I'm trying to write an article for our bimonthly newsletter. The article
GMOs for Joe Consumer who doesn't know what he's getting in his food or what
the potential environmental impacts might be. I've done a lot of reading and
talking to people here at Va. Tech, but I'm left with some questions that
haven't been resolved. I really need
scientifically based answers, not "gut reactions," and citations, please.
1. Some GMO's could have been produced by conventional breeding practices,
but genetic engineering has speeded up the process. Is this a true
statement? Can you give me examples? If it is true, do these
plants/animals have the same problems associated with them as GMO's that
have bacteria, viruses, or genes from other species inserted into them?
The general methods of genetic modification in farm crops other than "cut and
splice" I am aware of include using radiation, colchicine and other
chemicals. For instance, "Regal" Ladino clover is a selected combination of
6 strains that were modified through radiation by Auburn University and
released in early 1960s. The rootstocks for virtually all plums trees
produced in California are genetic modifications resistant to a specific
disease problem. Many of the large colored peppers were developed using
colchicine to double the chromosomes. Each of these genetic modifications
however, does not included cross species transfer of genes. To my knowledge
outside the mule, for which we get a superior, but sterile animal and perhaps
a few other aberrations in nature there such cross species movements do not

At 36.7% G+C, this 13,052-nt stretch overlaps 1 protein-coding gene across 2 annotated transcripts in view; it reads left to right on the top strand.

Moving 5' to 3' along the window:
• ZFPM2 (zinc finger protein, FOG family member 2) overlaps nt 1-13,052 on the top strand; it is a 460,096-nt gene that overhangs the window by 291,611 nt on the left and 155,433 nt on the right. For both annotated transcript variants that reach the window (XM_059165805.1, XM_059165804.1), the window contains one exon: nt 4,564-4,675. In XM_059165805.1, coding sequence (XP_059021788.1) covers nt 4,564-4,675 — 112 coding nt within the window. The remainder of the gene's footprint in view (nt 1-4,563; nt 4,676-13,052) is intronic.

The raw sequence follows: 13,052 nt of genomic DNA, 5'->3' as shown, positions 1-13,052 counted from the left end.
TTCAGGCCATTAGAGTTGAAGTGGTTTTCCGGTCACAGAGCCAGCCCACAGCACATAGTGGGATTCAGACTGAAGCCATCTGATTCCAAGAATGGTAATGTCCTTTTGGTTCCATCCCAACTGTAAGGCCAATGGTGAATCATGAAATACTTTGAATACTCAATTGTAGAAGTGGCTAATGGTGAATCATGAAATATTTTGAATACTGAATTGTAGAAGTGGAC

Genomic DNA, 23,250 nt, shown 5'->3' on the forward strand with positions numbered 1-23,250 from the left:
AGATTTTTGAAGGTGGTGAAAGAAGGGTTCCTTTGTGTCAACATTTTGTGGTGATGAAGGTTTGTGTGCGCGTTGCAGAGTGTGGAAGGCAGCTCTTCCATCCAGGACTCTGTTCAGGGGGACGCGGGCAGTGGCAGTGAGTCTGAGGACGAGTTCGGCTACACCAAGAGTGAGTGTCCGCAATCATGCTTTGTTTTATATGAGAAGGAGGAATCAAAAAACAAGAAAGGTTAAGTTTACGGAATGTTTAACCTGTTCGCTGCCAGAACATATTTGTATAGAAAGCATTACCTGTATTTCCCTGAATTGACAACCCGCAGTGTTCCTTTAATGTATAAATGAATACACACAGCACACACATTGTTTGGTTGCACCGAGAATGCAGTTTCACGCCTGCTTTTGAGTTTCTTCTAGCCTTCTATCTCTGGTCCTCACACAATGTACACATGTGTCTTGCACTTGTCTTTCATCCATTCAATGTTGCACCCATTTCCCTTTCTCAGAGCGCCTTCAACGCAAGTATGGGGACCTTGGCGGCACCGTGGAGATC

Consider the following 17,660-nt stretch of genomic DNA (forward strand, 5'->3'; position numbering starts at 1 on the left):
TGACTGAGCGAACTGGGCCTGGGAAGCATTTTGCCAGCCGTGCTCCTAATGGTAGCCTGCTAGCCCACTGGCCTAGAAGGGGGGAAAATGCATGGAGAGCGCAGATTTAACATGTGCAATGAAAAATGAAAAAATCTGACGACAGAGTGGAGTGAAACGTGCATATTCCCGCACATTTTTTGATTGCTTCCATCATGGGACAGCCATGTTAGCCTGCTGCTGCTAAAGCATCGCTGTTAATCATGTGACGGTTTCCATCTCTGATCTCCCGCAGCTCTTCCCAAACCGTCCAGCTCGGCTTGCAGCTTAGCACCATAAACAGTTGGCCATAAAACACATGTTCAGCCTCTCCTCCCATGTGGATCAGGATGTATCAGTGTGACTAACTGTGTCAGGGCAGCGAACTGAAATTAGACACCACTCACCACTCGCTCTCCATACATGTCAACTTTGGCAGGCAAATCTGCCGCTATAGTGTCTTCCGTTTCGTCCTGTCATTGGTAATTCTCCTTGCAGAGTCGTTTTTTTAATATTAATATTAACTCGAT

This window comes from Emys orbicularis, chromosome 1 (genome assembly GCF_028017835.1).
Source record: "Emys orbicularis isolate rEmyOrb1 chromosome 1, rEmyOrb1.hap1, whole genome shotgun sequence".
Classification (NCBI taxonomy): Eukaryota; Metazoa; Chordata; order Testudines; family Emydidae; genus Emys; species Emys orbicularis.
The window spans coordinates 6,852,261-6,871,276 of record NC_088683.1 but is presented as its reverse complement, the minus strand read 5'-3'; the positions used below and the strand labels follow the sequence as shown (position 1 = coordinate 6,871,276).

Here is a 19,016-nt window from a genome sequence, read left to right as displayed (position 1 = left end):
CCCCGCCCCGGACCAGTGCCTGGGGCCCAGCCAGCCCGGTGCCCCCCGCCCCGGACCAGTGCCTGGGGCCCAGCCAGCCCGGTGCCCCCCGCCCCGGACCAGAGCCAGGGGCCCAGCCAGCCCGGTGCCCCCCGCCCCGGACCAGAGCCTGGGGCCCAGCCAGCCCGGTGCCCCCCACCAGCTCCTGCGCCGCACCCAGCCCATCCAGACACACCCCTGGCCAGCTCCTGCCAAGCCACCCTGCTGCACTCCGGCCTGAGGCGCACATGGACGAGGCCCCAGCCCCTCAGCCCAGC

take place. Conclusion: all genetic modifications can not be defined as the
same, dictating we categorize "cut and splice" methods in a different light.
In food additives, processing aids and actual ingredients in processed foods
there is a wealth of investigation needed. Perhaps Steve Taylor at
University of Nebraska could offer directions to understanding what
genetically modified substances or derivatives of genetically modification
are presently being used in the food processing industry. For instance, how
much vitamin C is derived from genetically modified bacteria.
2. The literature says GMO's will reduce pesticide usage. However, if a
farmer can spray roundup over an emerged crop and the crop isn't effected,
won't he be likely to use more pesticide rather than less? I do understand
that Bt crops can result in lower pesticide usage.
The question is answered by locating farmers using such products and getting
honest answers on use. In visiting such farmers near me, I found they
actually use more pesticide and expect more from the pesticide. Just being
lazy going organic can result in lower pesticide use.
Thanks for your help.
Rural Economic Analysis Program
Department of Agricultural and Applied Economics (0401)
Blacksburg, VA 24061
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